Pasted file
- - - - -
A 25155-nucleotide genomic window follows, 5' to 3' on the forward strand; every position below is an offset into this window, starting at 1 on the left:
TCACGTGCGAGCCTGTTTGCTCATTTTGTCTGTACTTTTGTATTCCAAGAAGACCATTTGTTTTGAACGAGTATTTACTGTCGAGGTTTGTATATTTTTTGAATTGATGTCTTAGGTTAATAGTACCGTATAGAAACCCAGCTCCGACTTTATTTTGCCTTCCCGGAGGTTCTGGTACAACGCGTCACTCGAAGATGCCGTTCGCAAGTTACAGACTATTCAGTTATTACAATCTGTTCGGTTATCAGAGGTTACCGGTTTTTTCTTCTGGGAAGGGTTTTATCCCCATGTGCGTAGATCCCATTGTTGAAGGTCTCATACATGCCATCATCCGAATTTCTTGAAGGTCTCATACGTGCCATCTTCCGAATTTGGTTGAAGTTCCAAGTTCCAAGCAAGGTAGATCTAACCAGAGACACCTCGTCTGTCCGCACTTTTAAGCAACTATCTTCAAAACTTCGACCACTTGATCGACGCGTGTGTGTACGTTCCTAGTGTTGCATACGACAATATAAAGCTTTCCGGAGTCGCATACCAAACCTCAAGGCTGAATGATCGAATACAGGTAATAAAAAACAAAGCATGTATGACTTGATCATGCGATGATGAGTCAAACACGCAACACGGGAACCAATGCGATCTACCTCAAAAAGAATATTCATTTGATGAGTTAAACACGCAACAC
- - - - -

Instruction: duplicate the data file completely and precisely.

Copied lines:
A 25155-nucleotide genomic window follows, 5' to 3' on the forward strand; every position below is an offset into this window, starting at 1 on the left:
TCACGTGCGAGCCTGTTTGCTCATTTTGTCTGTACTTTTGTATTCCAAGAAGACCATTTGTTTTGAACGAGTATTTACTGTCGAGGTTTGTATATTTTTTGAATTGATGTCTTAGGTTAATAGTACCGTATAGAAACCCAGCTCCGACTTTATTTTGCCTTCCCGGAGGTTCTGGTACAACGCGTCACTCGAAGATGCCGTTCGCAAGTTACAGACTATTCAGTTATTACAATCTGTTCGGTTATCAGAGGTTACCGGTTTTTTCTTCTGGGAAGGGTTTTATCCCCATGTGCGTAGATCCCATTGTTGAAGGTCTCATACATGCCATCATCCGAATTTCTTGAAGGTCTCATACGTGCCATCTTCCGAATTTGGTTGAAGTTCCAAGTTCCAAGCAAGGTAGATCTAACCAGAGACACCTCGTCTGTCCGCACTTTTAAGCAACTATCTTCAAAACTTCGACCACTTGATCGACGCGTGTGTGTACGTTCCTAGTGTTGCATACGACAATATAAAGCTTTCCGGAGTCGCATACCAAACCTCAAGGCTGAATGATCGAATACAGGTAATAAAAAACAAAGCATGTATGACTTGATCATGCGATGATGAGTCAAACACGCAACACGGGAACCAATGCGATCTACCTCAAAAAGAATATTCATTTGATGAGTTAAACACGCAACAC